Analysis and Verification of Critical Concurrent Programs

Project Summary

The formal verification of software is increasingly important in software engineering, particularly in the context of critical applications, which is regulated by norms that advise or enforce the use of formal or semi-formal validation techniques. Academic researchers are being led to collaborate with industry in the development of methods and tools that allow practitioners to incorporate formal verification in their validation process.

This project stems from an ongoing collaboration between three academic groups and software engineers working for companies that work precisely in safety-sensitive domains, subject to norms such as mentioned above.

After enormous developments in the verification of sequential software, industry is now able to employ formal verification techniques in their projects, either based on model checking, abstract interpretation, or logical proofs. Unfortunately, safety-critical applications are usually inherently concurrent, which means that these are often of limited utility. Moreover, there is a mismatach between the programming languages that are receiving more attention from the research community and those that are used in practice in the safety-critical domain. Ada for instance, has paradoxically fallen out of fashion as a general purpose programming language, but is more and more used in the safety-critical domain (a fact of which academics are seldom aware). The languages that will be object of our study will include at least a subset of C and the RavenSPARK high integrity language, both widely used by practitioners in the critical domain.

The scope of the present project is the verification of properties of shared memory concurrent programs, both advancing the state of the art at the theoretical level and producing tools that can be used by companies developing critical applications. Our approach will focus simultaneously on two techniques: software model checking and deductive reasoning. Crucially, advances in each technique have historically fed back into the other technique, and we believe such a mixed approach (which is made possible by the know-how accumulated by the team over the last five years) can be fruitful.


The goals of the project are (labelled [T]heoretical or [P]ractical):

1. [T] To investigate abstraction techniques that can be used to tame the state explosion problem inherent to any programming language with a realistic set of types. For this we will build on recent work, in particular on predicate abstraction. We hope to be able to propose enhancements to the published abstraction mechanisms, in particular stemming from the work on deductive compositional verification methods that will take place in parallel (see below).

It is not our goal to investigate model checking algorithms; our interest is in the extraction of approximated models from the source code and in checking properties of these models using a standard model checker. This allows us to automatically take benefit from the wealth of work accumulated on taming other sources of state explosion like control flow.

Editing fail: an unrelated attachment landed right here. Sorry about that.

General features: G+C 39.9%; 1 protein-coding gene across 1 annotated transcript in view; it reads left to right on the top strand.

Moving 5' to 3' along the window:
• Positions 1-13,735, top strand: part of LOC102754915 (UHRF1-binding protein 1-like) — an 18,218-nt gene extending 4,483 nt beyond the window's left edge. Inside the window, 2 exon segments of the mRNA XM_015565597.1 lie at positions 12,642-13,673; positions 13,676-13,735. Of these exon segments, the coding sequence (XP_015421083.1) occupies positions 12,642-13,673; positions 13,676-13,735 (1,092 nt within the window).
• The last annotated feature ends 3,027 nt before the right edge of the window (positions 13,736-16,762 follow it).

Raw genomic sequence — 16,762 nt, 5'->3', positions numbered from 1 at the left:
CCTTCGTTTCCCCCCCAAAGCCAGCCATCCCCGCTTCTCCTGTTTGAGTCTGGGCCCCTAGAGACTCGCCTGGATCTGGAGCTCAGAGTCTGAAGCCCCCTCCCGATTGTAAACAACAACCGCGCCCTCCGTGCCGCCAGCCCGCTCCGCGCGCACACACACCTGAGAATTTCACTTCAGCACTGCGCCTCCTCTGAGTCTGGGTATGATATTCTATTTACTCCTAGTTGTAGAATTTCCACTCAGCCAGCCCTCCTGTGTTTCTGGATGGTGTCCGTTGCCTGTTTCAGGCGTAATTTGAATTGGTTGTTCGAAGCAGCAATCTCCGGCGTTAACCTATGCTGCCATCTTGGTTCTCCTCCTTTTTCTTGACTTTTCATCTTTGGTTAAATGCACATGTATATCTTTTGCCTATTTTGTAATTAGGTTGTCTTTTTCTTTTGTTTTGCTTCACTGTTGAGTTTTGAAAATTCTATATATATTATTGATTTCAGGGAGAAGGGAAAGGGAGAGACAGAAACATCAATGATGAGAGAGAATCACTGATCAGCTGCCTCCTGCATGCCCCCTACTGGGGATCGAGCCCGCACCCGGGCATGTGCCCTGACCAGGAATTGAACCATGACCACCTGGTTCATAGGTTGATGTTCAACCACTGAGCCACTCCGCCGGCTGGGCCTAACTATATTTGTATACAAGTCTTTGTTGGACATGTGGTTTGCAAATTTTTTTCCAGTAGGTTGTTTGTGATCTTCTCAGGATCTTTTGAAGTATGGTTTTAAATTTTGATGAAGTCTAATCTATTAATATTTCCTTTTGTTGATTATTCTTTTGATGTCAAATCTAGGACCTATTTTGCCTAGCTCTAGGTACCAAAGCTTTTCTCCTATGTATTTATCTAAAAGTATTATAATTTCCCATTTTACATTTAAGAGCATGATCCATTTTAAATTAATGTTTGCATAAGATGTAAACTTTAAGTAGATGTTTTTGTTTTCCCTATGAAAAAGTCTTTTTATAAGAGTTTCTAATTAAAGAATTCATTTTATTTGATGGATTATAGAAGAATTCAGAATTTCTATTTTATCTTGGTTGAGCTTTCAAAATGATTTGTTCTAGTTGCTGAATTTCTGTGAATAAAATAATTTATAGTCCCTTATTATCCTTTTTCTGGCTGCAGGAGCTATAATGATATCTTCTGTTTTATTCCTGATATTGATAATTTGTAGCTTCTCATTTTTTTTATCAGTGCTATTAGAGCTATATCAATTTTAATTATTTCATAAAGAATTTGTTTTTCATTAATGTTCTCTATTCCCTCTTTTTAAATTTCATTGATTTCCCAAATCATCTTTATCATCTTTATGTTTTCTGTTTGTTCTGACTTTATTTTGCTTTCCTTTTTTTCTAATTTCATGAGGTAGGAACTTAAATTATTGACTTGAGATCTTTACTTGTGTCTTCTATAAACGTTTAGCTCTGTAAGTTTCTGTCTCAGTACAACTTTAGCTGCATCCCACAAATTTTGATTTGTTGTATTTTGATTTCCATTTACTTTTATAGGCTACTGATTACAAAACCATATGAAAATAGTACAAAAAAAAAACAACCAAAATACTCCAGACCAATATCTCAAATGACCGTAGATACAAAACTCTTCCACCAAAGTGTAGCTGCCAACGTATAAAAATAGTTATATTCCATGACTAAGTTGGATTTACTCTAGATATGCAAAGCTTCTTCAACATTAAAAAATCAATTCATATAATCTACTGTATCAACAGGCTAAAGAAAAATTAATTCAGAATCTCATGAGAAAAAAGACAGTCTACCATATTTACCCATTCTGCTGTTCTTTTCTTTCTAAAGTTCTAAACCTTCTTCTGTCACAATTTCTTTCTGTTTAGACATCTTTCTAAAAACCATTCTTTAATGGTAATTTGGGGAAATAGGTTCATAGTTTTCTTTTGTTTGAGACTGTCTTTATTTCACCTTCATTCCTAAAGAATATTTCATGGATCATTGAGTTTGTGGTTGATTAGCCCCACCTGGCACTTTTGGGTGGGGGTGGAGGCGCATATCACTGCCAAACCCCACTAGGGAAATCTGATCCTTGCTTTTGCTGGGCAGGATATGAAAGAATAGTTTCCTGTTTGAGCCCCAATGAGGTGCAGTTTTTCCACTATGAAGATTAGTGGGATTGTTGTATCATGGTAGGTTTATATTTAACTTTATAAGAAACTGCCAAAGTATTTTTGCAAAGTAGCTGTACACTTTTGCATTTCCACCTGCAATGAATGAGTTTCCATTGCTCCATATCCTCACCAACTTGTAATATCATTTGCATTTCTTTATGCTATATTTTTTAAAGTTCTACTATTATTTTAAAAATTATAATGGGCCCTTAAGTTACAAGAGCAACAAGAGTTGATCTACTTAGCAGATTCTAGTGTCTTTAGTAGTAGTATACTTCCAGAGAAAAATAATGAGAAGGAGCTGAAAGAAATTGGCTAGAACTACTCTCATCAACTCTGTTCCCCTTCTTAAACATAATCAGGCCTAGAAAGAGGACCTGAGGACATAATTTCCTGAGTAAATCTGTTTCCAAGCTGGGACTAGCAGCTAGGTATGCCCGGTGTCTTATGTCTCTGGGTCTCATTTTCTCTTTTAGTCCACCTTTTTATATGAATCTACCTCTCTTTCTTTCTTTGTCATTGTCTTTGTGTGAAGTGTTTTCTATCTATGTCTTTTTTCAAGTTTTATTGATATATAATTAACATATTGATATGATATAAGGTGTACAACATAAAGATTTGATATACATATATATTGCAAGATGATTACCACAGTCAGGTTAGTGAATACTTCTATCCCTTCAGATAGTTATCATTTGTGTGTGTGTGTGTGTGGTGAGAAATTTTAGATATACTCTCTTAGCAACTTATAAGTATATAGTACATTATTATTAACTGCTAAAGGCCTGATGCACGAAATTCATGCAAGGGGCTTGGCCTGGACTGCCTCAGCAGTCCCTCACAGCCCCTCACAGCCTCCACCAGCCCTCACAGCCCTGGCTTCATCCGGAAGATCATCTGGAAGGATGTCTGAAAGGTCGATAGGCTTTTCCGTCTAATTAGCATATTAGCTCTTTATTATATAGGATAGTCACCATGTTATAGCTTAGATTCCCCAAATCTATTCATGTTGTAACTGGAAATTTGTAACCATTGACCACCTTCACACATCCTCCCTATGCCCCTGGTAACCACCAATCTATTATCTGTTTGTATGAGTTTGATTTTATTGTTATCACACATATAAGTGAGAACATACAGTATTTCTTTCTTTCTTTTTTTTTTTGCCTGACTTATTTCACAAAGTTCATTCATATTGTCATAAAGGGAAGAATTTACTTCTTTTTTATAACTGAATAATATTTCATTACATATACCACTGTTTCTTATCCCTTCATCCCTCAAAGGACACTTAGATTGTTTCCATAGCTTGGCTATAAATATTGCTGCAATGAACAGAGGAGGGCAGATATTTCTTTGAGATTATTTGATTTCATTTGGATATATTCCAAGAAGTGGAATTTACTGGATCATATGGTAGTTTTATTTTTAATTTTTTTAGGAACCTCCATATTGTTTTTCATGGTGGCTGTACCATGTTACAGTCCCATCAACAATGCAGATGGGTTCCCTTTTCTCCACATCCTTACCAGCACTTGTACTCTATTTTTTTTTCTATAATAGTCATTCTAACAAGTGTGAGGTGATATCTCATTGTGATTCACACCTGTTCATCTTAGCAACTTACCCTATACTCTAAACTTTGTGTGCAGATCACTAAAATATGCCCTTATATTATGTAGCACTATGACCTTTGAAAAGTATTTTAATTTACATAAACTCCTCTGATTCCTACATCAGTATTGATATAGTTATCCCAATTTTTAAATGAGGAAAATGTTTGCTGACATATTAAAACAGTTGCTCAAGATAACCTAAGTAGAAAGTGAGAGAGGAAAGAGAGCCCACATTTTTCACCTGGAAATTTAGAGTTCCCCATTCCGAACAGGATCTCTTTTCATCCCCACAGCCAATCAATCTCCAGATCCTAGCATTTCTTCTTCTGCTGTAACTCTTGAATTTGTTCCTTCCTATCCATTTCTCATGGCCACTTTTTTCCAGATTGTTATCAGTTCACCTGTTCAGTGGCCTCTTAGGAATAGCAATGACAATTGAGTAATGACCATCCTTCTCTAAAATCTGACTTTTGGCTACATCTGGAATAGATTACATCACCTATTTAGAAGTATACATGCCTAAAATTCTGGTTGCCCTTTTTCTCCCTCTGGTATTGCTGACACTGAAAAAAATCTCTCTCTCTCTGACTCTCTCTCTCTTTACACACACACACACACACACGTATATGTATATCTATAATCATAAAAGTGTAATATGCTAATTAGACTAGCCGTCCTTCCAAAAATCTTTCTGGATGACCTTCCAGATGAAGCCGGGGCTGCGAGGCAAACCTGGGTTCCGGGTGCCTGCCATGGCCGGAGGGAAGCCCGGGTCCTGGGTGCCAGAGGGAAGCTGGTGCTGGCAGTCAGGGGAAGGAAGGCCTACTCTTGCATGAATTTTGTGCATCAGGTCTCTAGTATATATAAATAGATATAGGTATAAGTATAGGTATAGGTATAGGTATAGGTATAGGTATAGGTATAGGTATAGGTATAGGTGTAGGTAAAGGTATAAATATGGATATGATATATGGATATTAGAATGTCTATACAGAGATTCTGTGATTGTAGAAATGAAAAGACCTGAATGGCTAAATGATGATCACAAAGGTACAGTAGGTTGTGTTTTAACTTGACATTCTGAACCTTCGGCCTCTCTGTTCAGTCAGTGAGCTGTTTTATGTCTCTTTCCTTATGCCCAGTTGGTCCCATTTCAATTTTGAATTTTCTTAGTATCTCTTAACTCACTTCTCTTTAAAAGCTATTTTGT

2. [P] (building on 1) To produce software model checking tools for our object languages. The approach to be followed can be summarized as follows: we will perform syntactical analysis of the source code, and apply abstraction techniques to obtain the control flow graph of an approximated version of the initial program. From this we will produce a Labelled Transitions (LT) model. The tool will also translate properties (expressed as comments in the source code) to properties expressed in the logic of the model checker, that can be used to query it.

3. [P] (building on 2) To investigate the possibility of producing a common language for representing LT systems and properties of these systems. The idea would be that these models and properties can then be exported to more than one model checking tool. It may well be the case that some properties can be checked with one model checker, while another checker may be able to check other properties. In this generic approach we take inspiration from tools for deductive verification of sequential programs, like Why and Boogie.

4. [T,P] To propose a verification conditions generator (VCGen) for a (concurrent) subset of one of our object languages, based on rely-guarantee principles. The subset will be sufficiently simple to allow us to focus on the generation of verification conditions, and to put together a complete verification platform, consisting of the VCGen and a choice of SMT solvers to discharge the VCs.

5. [T] (building on 4) To study extensions of the rely-guarantee system to accommodate progressively richer features of the programming language, including heap-based dynamic structures. We will consider in particular combinations with formalisms like separation logic and typed memory.

r1 - 18 Feb 2013 - 18:51:40 - JorgeSousaPinto
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